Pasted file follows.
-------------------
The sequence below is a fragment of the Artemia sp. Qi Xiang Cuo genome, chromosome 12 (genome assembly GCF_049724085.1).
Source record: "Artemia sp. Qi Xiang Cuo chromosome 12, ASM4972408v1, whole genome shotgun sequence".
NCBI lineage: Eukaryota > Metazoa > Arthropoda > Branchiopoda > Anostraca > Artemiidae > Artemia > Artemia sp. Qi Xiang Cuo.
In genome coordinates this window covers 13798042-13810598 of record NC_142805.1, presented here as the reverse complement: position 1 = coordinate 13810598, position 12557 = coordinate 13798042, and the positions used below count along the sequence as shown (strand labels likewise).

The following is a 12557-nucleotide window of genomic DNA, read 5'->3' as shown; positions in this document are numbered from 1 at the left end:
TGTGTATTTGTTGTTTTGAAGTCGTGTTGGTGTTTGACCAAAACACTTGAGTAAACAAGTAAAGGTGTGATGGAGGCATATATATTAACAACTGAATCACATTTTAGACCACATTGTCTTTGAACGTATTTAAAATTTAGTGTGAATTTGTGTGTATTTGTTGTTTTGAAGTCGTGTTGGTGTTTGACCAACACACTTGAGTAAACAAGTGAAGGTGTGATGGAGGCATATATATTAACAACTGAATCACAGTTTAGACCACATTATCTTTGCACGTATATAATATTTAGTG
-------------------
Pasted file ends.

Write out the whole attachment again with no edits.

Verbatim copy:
The sequence below is a fragment of the Artemia sp. Qi Xiang Cuo genome, chromosome 12 (genome assembly GCF_049724085.1).
Source record: "Artemia sp. Qi Xiang Cuo chromosome 12, ASM4972408v1, whole genome shotgun sequence".
NCBI lineage: Eukaryota > Metazoa > Arthropoda > Branchiopoda > Anostraca > Artemiidae > Artemia > Artemia sp. Qi Xiang Cuo.
In genome coordinates this window covers 13798042-13810598 of record NC_142805.1, presented here as the reverse complement: position 1 = coordinate 13810598, position 12557 = coordinate 13798042, and the positions used below count along the sequence as shown (strand labels likewise).

The following is a 12557-nucleotide window of genomic DNA, read 5'->3' as shown; positions in this document are numbered from 1 at the left end:
TGTGTATTTGTTGTTTTGAAGTCGTGTTGGTGTTTGACCAAAACACTTGAGTAAACAAGTAAAGGTGTGATGGAGGCATATATATTAACAACTGAATCACATTTTAGACCACATTGTCTTTGAACGTATTTAAAATTTAGTGTGAATTTGTGTGTATTTGTTGTTTTGAAGTCGTGTTGGTGTTTGACCAACACACTTGAGTAAACAAGTGAAGGTGTGATGGAGGCATATATATTAACAACTGAATCACAGTTTAGACCACATTATCTTTGCACGTATATAATATTTAGTG